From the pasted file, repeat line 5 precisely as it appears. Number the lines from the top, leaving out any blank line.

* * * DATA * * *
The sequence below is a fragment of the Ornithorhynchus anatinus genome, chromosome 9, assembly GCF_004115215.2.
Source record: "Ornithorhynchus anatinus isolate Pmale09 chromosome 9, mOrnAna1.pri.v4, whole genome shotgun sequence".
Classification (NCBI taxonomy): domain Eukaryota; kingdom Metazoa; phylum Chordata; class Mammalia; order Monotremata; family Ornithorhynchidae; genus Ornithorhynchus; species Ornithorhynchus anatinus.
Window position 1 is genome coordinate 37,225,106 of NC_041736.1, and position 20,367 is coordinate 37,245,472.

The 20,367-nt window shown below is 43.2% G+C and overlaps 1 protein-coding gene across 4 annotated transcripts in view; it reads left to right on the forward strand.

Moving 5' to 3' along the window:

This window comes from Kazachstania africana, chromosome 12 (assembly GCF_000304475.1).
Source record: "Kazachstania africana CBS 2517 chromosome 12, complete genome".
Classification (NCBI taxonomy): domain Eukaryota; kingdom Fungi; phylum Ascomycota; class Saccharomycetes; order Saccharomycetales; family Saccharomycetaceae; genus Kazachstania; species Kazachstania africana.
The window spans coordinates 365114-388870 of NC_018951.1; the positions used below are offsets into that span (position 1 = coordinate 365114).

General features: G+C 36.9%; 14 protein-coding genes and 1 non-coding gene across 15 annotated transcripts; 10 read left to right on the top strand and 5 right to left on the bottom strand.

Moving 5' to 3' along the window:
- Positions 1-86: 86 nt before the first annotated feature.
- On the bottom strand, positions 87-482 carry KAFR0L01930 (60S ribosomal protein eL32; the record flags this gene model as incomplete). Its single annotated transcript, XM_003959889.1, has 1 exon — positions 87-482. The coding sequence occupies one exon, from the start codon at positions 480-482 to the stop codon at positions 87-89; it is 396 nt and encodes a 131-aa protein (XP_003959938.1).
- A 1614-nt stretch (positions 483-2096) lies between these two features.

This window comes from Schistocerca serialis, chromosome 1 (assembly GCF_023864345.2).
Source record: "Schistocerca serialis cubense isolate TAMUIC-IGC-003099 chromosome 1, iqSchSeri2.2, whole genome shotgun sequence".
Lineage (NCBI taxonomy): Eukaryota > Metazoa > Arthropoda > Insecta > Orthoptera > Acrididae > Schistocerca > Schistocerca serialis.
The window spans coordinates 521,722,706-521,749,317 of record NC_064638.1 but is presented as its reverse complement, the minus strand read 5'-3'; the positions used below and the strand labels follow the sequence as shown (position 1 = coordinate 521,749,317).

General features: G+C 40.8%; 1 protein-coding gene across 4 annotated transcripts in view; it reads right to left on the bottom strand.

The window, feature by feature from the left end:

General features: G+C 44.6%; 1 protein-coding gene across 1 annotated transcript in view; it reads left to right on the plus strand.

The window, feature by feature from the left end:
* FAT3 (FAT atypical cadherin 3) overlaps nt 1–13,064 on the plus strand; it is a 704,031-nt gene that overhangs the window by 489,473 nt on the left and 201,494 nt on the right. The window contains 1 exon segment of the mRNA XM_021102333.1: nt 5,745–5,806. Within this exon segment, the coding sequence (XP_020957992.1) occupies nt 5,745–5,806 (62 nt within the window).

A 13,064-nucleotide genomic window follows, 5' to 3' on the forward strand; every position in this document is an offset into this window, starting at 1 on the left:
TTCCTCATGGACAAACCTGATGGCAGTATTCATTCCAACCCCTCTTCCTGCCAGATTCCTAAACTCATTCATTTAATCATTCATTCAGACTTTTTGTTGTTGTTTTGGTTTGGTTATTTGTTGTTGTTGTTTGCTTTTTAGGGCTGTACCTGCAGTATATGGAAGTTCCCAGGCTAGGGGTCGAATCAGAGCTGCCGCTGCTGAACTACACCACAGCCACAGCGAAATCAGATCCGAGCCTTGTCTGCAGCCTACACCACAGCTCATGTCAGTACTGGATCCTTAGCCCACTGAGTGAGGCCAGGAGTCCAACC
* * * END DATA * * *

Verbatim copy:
The 20,367-nt window shown below is 43.2% G+C and overlaps 1 protein-coding gene across 4 annotated transcripts in view; it reads left to right on the forward strand.